The use of autonomous vehicles in public transport is widely viewed as an integral part of smart city planning that is expected to make urban mobility more convenient, efficient, and cost effective. A number of autonomous vehicle technologies are currently being trialled in countries around the world, including The Netherlands, the United States, the United Kingdom, Sweden, Germany, and Japan, to name just a few (for an overview of current trials, see: https://imoveaustralia.com/smart-mobility-projects-trials-list/). While the development of autonomous vehicle technologies has progressed rapidly, our understanding of their social dimensions has not. As a result, even if these technologies were ready for deployment, societies may not yet be ready to accept and adopt self-driving vehicles.
“Our paper takes a deeper look at citizens' perceptions of autonomous vehicles in Singapore,” explains lead author and IASS researcher Jude Kurniawan. “We want to better understand how autonomous vehicles and mobility platforms could be adopted and successfully deployed.” And Singapore began testing these technologies earlier than other cities.
What are autonomous vehicles?
The term “autonomous vehicle (AV) technology” refers to technologies that that take some form of control over vehicles that a human driver would otherwise perform. They include not only in-vehicle but also outside-vehicle technologies that help vehicles navigate and perceive their surroundings. AVs are often fitted with lidar (light detection and ranging) and radar (radio detection and ranging) sensors and video cameras to monitor the vehicle’s surroundings.
Autonomous vehicles navigate using GPS systems and other onboard components to pinpoint their location. A central computer onboard processes the inputs from various sensors and controls driving functions, such as steering, accelerating, and braking.
There are six levels of automation: Level 0 is a fully manual mode in which the driver is in control of the vehicle. Levels 1 and 2 include automatic features that assist drivers. Examples include cruise control and lane change detection. At levels 3 and 4, the AV technology takes full control of the vehicle in certain parts of trips, but the driver’s intervention is required in complex situations. At level 5, the AV takes full control. In fully autonomous driving, vehicles are programmed to scan the environment, understand traffic conditions, and make maneuvering and route decisions. The scope of AV technologies extends to so-called “connected vehicles”. In this fully autonomous mode, AVs must perform many complex decisions requiring greater awareness of other vehicles’ locations as well as road and traffic conditions based on information transmitted by road infrastructures such as traffic lights and signs. These vehicles are both vehicle-to-vehicle networked and vehicle-to-infrastructure networked.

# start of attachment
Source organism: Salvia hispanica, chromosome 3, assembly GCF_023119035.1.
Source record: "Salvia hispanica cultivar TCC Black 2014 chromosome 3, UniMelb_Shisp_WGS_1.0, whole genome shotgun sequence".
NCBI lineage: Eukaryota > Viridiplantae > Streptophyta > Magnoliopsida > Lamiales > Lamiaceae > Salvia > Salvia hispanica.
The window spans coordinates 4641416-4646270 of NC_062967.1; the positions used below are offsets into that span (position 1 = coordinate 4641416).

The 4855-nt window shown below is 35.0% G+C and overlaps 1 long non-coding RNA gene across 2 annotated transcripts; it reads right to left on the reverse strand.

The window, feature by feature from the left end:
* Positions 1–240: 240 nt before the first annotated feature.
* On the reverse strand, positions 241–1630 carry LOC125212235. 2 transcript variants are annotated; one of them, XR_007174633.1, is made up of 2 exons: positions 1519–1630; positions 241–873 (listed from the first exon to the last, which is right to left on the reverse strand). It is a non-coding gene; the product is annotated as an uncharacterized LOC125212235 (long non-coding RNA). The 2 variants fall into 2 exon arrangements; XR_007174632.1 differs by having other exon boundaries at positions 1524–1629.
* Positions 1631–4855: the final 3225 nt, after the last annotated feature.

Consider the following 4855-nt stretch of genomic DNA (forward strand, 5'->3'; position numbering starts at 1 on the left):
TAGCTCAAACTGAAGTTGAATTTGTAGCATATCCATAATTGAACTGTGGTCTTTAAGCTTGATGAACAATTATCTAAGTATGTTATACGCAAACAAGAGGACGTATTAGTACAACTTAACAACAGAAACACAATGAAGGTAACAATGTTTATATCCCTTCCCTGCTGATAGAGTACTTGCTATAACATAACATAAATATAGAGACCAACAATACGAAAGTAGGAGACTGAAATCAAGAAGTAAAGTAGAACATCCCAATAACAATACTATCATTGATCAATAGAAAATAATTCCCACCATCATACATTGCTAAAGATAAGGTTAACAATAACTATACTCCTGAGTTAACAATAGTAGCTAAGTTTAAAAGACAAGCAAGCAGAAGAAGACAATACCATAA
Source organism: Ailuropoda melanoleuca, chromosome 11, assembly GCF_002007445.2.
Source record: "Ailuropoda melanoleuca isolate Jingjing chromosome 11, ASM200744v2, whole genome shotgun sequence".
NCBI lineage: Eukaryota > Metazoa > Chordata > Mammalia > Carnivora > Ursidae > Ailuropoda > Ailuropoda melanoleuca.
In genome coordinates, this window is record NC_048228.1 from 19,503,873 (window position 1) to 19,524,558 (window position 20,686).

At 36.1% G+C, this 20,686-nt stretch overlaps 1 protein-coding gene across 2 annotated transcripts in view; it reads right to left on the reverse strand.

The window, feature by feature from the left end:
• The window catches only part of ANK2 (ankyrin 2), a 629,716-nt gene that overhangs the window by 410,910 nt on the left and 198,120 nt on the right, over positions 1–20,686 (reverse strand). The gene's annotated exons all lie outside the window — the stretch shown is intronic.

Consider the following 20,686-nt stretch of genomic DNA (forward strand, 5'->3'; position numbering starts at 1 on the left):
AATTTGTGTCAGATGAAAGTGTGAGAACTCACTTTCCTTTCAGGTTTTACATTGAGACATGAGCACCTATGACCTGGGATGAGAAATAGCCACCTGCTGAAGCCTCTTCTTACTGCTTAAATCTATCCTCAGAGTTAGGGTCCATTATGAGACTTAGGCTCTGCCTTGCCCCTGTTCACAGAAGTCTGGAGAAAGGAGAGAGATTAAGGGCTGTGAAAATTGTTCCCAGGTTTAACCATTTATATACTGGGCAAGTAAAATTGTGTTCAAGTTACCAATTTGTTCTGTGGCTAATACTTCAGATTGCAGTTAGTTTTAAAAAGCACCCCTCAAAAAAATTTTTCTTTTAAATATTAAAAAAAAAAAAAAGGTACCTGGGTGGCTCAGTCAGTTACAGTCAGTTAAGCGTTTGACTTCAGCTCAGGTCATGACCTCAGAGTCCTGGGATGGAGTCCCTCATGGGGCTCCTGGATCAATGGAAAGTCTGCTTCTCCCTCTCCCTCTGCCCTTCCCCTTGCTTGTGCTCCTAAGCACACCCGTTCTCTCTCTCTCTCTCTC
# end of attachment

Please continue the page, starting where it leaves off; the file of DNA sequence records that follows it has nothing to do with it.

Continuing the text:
A series of citizen dialogues and workshops conducted in different cities to discuss the future of AV mobility suggest that Singapore’s residents are highly supportive of AV technology. Indeed, Singaporeans appear to be more receptive toward AVs than their counterparts in Europe and North America. Singaporeans are also more optimistic about autonomous mobility (74 percent) than Europeans (56 percent) and North Americans (60 percent).
What expectations do people have?
In focus group discussions, researchers in Singapore found that people’s expectations were shaped by the challenges they encountered in interactions with existing transport systems. For example, participants expressed that owning a car is expensive and traveling within the city by public transport takes too long. The researchers’ conclusion: People in Singapore want more cost-effective, reliable, and efficient modes of transport than the existing ones Since the existing public transport system in Singapore is of a high standard already, Singaporeans will have high expectations of AV technologies as well.
Singapore, the team of authors suggests, presents a useful case for understanding how autonomous driving could be introduced in cities. The key insights and lessons learned from its approach will be important to consider as cities plan for their own AV deployments. One important consideration is the social acceptance of AVs, which touches on diverse issues around socioeconomic, sociotechnical, sociocultural, and sociopolitical aspects of everyday life.
Jude H. Kurniawan, Samuel Chng and Lynette Cheah: The Social Acceptance of Autonomous Vehicles, IEEE Potentials, Vol. 40, no. 4, pp. 39-44, July 2021. DOI: 10.1109/MPOT.2020.2991059.